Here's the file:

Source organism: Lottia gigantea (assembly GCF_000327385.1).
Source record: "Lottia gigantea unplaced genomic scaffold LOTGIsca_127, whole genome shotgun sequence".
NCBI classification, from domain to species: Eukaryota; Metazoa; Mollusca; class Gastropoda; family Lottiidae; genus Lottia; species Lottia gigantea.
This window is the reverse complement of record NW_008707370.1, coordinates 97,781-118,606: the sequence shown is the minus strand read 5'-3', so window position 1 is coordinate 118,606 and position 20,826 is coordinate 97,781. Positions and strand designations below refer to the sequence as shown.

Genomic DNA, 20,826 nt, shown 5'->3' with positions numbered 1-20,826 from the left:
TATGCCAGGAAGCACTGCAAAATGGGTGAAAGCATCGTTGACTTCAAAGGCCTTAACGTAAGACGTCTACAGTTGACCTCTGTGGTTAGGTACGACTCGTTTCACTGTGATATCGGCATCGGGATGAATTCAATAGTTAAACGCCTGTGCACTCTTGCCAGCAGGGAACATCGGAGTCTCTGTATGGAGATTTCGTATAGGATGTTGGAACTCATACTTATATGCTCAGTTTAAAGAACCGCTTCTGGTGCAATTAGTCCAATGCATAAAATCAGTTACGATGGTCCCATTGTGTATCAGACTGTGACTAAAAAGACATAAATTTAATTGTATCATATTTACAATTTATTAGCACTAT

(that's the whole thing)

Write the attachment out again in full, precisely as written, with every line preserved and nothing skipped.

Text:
Source organism: Lottia gigantea (assembly GCF_000327385.1).
Source record: "Lottia gigantea unplaced genomic scaffold LOTGIsca_127, whole genome shotgun sequence".
NCBI classification, from domain to species: Eukaryota; Metazoa; Mollusca; class Gastropoda; family Lottiidae; genus Lottia; species Lottia gigantea.
This window is the reverse complement of record NW_008707370.1, coordinates 97,781-118,606: the sequence shown is the minus strand read 5'-3', so window position 1 is coordinate 118,606 and position 20,826 is coordinate 97,781. Positions and strand designations below refer to the sequence as shown.

Genomic DNA, 20,826 nt, shown 5'->3' with positions numbered 1-20,826 from the left:
TATGCCAGGAAGCACTGCAAAATGGGTGAAAGCATCGTTGACTTCAAAGGCCTTAACGTAAGACGTCTACAGTTGACCTCTGTGGTTAGGTACGACTCGTTTCACTGTGATATCGGCATCGGGATGAATTCAATAGTTAAACGCCTGTGCACTCTTGCCAGCAGGGAACATCGGAGTCTCTGTATGGAGATTTCGTATAGGATGTTGGAACTCATACTTATATGCTCAGTTTAAAGAACCGCTTCTGGTGCAATTAGTCCAATGCATAAAATCAGTTACGATGGTCCCATTGTGTATCAGACTGTGACTAAAAAGACATAAATTTAATTGTATCATATTTACAATTTATTAGCACTAT